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Last year, I took an interest in my health and losing some weight. I stopped drinking all except diet sodas. I began drinking more water. I started going to the gym too. I also switched to a protein-based Subway diet. I was still eating whatever I wanted and was generally hoping that cutting down on my lunches alone and exercising a bit more would do it. I stopped gaining weight, but didn't lose any.
Last November, I visited the dietician at the local VA hospital for advice. After having recently seen my primary doctor for some tests and having my weight documented at 330 lbs., I was informed that I am pre-diabetic. The dietician put me on a low-carb diet, telling me what sort of foods I needed to have at what meals and in what quantities. I jokingly asked the doctor if she couldn't wait until after Thanksgiving. So I am basically allotted 65 grams of carbs at breakfast, 75 grams at lunch, and 75 grams at dinner.
As of today, a mere five months later, my weight is down to 255 lbs. and still dropping. I am feeling great with more energy and every feel-good rhetorical line you hear in every fitness commercial. I have dropped 4 pants sizes and had to punch several new holes in my belt. My goal is 200 lbs., which is medically acceptable for my height. People are asking me what I've done to lose weight and some have even suggested I write a book. The truth is that my secret is so short and simple that it would make a fair blog, but hardly a book.
Here's the deal. I stopped watching calories and started watching carbohydrates. I essentially started eating as if I was diabetic. Any calories I intake are dealt with in my exercises. I stopped using sugar almost entirely. I sweeten my morning coffee with stevia instead. For breakfast, I have either 1.) a bowl a plain cheerios (1% milk) with half a banana chopped into it for flavor or; 2.) I have a piece of whole wheat buttered toast with an egg. Instead of normal butter, I use the spray bottle "I can't believe it's not butter." All of this is extremely low carbs and tastes pretty good. At lunch, I either have a 6-inch baked chicken subway or a chicken fajita on a wheat tortilla. Toppings include tomatoes, lettuce, and pepper. The idea is, "Fewer condiments, more spices and vegetables."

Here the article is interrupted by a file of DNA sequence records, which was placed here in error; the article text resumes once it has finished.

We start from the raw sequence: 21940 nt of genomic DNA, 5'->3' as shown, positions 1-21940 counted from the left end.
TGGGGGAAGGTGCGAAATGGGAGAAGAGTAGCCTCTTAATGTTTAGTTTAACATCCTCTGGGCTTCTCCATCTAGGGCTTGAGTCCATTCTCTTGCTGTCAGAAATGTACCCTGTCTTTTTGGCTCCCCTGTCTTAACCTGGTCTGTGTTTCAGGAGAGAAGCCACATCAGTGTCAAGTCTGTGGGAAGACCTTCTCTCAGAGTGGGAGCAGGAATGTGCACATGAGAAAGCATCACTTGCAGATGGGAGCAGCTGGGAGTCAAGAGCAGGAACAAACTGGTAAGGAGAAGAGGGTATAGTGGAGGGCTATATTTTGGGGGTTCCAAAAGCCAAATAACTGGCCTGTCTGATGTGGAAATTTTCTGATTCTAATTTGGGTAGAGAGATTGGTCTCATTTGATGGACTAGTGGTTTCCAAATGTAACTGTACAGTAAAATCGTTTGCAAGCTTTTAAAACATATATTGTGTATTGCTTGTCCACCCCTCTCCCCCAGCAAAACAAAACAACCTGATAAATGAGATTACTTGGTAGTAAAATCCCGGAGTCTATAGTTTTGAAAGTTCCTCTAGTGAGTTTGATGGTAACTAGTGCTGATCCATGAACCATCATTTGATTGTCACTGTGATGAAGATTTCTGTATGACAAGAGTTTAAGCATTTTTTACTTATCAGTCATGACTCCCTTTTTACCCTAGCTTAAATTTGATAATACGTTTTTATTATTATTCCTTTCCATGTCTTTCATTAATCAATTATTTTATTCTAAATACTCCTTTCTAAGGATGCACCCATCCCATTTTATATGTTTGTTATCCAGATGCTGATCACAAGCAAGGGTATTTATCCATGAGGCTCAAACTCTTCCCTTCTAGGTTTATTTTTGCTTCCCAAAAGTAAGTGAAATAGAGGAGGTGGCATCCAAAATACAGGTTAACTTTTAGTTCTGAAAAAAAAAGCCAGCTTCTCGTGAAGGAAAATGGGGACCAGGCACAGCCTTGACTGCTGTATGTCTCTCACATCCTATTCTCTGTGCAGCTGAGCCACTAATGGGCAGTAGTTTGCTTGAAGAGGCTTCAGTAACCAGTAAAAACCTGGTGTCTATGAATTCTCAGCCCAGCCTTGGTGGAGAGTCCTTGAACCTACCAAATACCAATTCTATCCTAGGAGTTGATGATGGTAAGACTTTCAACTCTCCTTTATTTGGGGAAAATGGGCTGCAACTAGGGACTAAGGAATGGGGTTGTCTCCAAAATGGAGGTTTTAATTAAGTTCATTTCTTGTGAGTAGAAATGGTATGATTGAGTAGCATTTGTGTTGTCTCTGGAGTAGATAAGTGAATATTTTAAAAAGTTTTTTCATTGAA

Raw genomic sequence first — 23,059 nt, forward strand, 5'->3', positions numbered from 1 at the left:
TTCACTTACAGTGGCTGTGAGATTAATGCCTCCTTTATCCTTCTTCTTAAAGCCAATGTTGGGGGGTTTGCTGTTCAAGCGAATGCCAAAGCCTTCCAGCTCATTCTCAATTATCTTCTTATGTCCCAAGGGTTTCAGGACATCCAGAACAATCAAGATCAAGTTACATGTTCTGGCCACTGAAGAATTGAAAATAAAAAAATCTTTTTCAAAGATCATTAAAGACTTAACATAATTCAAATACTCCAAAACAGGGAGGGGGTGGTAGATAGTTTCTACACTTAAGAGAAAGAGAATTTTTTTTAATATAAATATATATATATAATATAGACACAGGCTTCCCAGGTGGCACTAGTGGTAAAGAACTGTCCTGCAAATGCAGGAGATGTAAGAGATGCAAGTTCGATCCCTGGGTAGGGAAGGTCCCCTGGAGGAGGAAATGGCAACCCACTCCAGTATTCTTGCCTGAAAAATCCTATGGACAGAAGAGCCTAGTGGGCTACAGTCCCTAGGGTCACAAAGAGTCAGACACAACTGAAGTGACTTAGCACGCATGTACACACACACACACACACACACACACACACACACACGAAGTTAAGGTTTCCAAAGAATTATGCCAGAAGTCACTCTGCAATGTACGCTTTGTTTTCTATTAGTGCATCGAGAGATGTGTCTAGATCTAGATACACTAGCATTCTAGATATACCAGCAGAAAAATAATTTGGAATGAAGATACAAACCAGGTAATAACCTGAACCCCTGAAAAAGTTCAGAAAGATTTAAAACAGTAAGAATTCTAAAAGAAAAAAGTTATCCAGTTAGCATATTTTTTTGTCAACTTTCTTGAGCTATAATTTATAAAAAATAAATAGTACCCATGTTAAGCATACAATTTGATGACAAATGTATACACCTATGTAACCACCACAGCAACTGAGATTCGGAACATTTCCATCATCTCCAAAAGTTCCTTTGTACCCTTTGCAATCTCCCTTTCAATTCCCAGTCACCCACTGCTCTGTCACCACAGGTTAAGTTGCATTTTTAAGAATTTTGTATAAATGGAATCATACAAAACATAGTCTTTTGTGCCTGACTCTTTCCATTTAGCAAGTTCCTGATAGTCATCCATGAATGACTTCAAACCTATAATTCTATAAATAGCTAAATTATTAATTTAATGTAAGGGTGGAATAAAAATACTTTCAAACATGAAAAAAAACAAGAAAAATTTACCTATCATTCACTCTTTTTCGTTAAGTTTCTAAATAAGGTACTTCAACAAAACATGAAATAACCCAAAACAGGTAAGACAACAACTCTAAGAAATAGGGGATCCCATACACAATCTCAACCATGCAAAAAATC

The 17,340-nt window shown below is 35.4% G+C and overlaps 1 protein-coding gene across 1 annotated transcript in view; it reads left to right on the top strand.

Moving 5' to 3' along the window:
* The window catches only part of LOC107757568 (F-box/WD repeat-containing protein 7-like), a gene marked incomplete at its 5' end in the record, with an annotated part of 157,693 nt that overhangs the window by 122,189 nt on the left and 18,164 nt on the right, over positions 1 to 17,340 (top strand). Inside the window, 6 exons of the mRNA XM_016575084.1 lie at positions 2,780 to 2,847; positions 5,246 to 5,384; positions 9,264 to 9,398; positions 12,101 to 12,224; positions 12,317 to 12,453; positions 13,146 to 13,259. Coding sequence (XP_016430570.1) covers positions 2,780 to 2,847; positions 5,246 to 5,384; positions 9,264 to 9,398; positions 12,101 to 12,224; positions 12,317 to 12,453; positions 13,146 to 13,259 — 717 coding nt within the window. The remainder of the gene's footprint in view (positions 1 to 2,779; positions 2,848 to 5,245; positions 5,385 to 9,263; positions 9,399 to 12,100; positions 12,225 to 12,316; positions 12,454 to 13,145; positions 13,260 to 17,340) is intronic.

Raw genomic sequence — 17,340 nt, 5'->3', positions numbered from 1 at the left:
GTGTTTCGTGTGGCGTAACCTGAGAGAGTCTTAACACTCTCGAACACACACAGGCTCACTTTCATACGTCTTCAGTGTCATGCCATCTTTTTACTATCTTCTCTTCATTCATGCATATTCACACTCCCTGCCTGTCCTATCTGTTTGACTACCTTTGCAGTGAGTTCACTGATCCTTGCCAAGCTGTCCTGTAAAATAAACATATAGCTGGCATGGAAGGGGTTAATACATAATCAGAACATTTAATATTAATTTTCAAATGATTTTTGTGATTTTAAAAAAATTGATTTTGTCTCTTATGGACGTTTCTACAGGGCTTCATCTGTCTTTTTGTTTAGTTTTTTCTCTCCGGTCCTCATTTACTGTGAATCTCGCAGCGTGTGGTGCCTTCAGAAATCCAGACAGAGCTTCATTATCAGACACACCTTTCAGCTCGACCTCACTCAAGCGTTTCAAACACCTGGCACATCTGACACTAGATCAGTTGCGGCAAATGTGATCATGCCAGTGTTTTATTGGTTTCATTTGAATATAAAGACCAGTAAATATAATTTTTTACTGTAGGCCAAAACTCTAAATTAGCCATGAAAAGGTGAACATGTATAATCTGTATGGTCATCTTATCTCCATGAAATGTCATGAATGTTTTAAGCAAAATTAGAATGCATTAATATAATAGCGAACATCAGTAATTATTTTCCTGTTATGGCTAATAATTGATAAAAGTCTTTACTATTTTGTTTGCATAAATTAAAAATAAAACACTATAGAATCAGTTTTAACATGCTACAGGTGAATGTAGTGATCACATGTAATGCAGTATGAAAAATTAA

At dinner, I eat fish, turkey, or chicken with a vegetable and serving of some potato dish. For snacks, I stick exclusively to vegetables. I eat whole tomatoes, kosher dill pickles, or celery stalks. My drinks are typically a diet soda, water, or Diet V-8 Splash. I am considering low-carb desserts, but I've not tried any yet.
My exercises are nothing fancy. If weather permits, I bike to work. This is a stroke of personal luck for me since I live about 2 miles from work and there's a bike trail in between that runs along the river. If weather doesn't permit, I take a gym bag to work with me and hit the gym on the top floor of my office building where I walk briskly on the treadmill for 30 minutes. I allow myself to cheat my diet no more than once each week with a small, but very desirable, dinner and I try to put in some extra exercise when I do. Other than this, I'm doing nothing extraordinary.
Would I still go to McDonald's? I haven't needed to lately because I've gotten into the habit of cooking for myself, but yes. I have gone on rare occasions that I didn't have time to cook something. Any one of the burgers or sandwiches from McDonald's are excellent for a diet, but stay away from the fries and sodas! My personal favorite is the grilled chicken.
I have made a few interesting observations. Firstly, foods taste way sweeter when you stop eating sugar for a few months. Food simply explodes with flavor. Secondly, it takes less food to make me feel full. Last year, I could go to a buffet and put away 3 plates myself. If I did that now, I'd eat myself sick.
This blog is an editorial and contains only the opinions of the author. The author claims no expertise on most topics of discussion and this blog is not to be cited as an alternative for properly vetted journalism or scientific sources.comments powered by Disqus